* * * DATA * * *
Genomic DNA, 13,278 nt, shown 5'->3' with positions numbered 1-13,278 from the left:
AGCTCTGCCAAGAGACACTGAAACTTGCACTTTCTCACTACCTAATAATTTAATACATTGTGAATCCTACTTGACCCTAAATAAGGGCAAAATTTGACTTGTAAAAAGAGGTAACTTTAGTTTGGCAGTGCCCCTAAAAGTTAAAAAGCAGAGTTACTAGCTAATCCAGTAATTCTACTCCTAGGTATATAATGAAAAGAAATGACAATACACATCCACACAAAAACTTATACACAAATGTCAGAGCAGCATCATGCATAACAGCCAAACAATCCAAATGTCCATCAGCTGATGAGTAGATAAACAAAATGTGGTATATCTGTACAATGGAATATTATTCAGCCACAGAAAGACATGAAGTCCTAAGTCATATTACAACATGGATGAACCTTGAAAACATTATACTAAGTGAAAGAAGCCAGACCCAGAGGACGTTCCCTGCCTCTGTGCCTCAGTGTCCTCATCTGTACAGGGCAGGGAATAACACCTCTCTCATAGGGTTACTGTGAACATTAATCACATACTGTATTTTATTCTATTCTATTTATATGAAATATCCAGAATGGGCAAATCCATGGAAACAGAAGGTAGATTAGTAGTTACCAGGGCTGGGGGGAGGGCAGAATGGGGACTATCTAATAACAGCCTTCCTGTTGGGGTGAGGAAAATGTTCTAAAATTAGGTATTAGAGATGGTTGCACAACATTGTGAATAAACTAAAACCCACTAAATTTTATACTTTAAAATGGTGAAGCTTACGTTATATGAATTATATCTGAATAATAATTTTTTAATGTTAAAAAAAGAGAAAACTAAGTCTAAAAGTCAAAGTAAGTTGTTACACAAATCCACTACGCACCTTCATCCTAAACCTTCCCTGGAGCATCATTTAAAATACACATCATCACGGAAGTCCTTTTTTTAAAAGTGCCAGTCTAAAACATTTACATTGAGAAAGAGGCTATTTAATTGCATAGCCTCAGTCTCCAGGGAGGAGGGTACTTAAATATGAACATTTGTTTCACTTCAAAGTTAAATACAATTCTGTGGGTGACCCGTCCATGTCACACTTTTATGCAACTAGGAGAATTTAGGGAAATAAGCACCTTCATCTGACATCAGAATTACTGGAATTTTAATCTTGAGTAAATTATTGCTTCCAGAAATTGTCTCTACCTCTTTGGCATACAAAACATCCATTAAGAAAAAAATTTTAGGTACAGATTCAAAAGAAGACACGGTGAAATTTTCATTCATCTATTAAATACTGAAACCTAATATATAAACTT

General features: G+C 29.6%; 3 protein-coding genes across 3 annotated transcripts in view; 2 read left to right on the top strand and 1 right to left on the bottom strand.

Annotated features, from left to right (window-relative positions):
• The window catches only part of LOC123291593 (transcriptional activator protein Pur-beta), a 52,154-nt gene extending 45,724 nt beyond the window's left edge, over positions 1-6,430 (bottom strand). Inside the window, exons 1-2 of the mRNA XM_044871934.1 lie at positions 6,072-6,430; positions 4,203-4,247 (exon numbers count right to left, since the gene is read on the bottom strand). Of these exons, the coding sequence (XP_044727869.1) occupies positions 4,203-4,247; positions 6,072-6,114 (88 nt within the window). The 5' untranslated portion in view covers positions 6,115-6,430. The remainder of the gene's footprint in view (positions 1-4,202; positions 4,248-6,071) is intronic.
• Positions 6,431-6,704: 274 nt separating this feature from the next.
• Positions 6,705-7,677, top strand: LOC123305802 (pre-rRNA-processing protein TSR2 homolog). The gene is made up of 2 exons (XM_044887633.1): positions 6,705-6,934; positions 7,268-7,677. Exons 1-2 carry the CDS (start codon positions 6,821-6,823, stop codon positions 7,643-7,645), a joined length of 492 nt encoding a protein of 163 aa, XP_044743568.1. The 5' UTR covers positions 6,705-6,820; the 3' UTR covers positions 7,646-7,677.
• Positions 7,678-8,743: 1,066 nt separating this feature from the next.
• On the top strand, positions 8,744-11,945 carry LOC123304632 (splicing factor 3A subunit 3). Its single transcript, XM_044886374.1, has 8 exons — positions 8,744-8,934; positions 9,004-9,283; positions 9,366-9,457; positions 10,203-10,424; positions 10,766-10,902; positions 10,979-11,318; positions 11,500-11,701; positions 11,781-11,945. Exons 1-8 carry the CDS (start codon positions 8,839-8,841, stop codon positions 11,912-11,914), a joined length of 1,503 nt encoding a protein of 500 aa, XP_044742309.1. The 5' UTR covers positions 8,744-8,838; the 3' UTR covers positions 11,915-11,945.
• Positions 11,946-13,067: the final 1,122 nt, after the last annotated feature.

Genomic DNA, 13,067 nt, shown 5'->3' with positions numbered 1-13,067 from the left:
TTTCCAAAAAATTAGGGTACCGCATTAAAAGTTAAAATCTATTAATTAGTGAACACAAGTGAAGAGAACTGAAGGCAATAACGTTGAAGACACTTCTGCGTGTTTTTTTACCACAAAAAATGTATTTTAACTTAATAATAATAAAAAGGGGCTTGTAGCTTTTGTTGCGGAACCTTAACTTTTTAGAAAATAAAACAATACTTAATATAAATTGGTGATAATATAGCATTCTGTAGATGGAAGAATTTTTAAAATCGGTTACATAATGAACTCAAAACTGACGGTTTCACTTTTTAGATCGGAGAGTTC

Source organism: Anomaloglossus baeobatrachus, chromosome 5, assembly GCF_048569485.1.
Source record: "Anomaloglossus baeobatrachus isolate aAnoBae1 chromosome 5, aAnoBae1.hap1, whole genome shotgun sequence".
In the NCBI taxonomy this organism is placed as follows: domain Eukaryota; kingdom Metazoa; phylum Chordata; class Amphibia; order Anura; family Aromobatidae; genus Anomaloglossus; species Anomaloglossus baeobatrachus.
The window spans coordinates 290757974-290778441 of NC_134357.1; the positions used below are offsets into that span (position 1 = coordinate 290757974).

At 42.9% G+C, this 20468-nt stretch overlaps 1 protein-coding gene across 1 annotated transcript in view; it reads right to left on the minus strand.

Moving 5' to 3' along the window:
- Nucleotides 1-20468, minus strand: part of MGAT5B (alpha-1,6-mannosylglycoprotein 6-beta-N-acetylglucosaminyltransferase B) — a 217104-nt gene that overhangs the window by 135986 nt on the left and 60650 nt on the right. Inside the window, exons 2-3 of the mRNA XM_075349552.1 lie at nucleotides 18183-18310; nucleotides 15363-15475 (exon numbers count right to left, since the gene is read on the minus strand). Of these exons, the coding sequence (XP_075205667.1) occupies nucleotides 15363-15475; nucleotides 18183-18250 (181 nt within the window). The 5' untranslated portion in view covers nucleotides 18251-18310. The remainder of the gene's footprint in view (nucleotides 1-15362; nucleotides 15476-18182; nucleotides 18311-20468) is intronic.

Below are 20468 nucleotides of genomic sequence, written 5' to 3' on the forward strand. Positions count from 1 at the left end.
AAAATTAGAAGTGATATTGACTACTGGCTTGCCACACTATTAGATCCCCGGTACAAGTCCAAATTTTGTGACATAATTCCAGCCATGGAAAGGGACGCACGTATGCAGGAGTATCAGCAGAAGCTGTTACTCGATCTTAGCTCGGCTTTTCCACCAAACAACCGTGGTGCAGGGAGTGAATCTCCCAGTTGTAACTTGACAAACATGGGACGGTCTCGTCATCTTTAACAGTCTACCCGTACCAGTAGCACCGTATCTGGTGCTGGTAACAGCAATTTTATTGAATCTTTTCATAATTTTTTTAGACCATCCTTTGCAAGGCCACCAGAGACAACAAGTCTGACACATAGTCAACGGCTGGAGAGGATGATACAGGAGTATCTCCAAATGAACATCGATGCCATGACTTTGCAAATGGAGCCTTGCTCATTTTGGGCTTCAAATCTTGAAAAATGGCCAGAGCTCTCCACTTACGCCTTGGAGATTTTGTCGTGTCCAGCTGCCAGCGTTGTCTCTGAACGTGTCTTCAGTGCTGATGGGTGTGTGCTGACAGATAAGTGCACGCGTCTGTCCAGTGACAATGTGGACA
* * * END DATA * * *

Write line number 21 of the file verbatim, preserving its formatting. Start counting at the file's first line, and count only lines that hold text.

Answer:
AAAATTAGAAGTGATATTGACTACTGGCTTGCCACACTATTAGATCCCCGGTACAAGTCCAAATTTTGTGACATAATTCCAGCCATGGAAAGGGACGCACGTATGCAGGAGTATCAGCAGAAGCTGTTACTCGATCTTAGCTCGGCTTTTCCACCAAACAACCGTGGTGCAGGGAGTGAATCTCCCAGTTGTAACTTGACAAACATGGGACGGTCTCGTCATCTTTAACAGTCTACCCGTACCAGTAGCACCGTATCTGGTGCTGGTAACAGCAATTTTATTGAATCTTTTCATAATTTTTTTAGACCATCCTTTGCAAGGCCACCAGAGACAACAAGTCTGACACATAGTCAACGGCTGGAGAGGATGATACAGGAGTATCTCCAAATGAACATCGATGCCATGACTTTGCAAATGGAGCCTTGCTCATTTTGGGCTTCAAATCTTGAAAAATGGCCAGAGCTCTCCACTTACGCCTTGGAGATTTTGTCGTGTCCAGCTGCCAGCGTTGTCTCTGAACGTGTCTTCAGTGCTGATGGGTGTGTGCTGACAGATAAGTGCACGCGTCTGTCCAGTGACAATGTGGACA